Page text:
Seeing Tan work with Skyler to find more masculine proportions in his wardrobe, and even embrace suits via a positive experience with an understanding tailor (having found the process traumatic in the past) is a wonderful demonstration of how clothing can symbolize so much more than simply what you choose to wear. And the end of the episode, which sees Skyler dancing in his new suit and then stripping to show off his new body, is so rare and refreshing in its portrayal of a trans person’s joy that I cried yet again — even though I agree with Tan that it is a sin to wear your shirt collar over a blazer.

4. Bobby’s turn! (Episodes 1 & 7)

It’s a running joke at this point that Bobby is the least appreciated of the Fab Five; while Antoni is chopping cilantro and smizing in testimonials, Bobby is renovating entire homes in the space of a week. Over the course of this season, however, Bobby became Queer Eye’s MVP, not just through his impeccable taste and jaunty hats, but his emotional honesty. In the first episode, Bobby opens up about the hurt he felt when he was rejected by his church for being gay — and while “God Bless Gay” as a whole is keen to let organized religion off the hook with its “love thy neighbor” message, Bobby is the only one who never really embraces it, and I respect that; the show might claim to be able to fix your life in a week, but in reality that kind of pain runs deep. Later in the season, in “Bedazzled,” Bobby gets real once again in a conversation with Lulu, the godmother of makeover subject Sean, when he talks about being adopted.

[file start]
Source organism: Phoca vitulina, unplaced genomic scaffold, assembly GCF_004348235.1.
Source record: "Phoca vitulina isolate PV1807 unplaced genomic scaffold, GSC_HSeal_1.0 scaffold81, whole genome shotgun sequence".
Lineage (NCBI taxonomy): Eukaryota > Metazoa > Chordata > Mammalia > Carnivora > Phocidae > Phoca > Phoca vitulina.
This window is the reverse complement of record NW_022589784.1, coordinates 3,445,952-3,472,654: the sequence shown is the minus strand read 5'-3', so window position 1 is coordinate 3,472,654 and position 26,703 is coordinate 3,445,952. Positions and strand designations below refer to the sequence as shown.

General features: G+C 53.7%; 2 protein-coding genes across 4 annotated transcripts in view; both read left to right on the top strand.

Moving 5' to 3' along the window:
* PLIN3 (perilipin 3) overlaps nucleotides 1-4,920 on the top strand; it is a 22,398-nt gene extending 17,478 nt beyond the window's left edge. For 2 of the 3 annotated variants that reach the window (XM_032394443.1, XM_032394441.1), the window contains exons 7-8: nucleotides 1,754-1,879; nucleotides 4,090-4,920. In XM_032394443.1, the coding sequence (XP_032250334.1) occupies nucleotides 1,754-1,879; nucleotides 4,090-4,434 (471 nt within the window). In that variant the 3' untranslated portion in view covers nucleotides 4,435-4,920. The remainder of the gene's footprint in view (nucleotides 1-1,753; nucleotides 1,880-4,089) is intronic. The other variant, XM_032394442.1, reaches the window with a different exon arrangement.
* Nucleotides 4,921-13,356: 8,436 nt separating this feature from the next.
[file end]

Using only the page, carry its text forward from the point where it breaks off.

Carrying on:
The Fab Five come into these people’s lives and ask them to make themselves vulnerable, and more than any of the others, Bobby has done the same. Of course, the unseen hand of the producer is just off-screen, engineering these moments, but Bobby’s conversations felt a little more organic than Tan’s “sit down and educate me (and the audience) about trans issues” scene with Skyler in episode five. Season 1 saw the internet fall in love with Jonathan’s effervescent personality, and in thirst with Antoni’s Instagram. In Season 2, Bobby emerged as the beating heart of Queer Eye, and I just hope that he starts to get the appreciation he deserves!

For all its flaws, I still very much believe that Queer Eye is an important piece of pop culture. Scenes like Tammye’s son singing with a choir again, Skyler dancing with his LGBTQ family, and Mayor Ted advocating for immigrants and minorities have the potential to change minds and provide hope to the marginalized.

Let me know which parts of Season 2 made you cry — and whether you have any tips for dealing with puffy eyes! Come to think of it, I bet Jonathan does…

Philip Ellis is a freelance writer and journalist from the U.K. You can follow him on Twitter @Philip_Ellis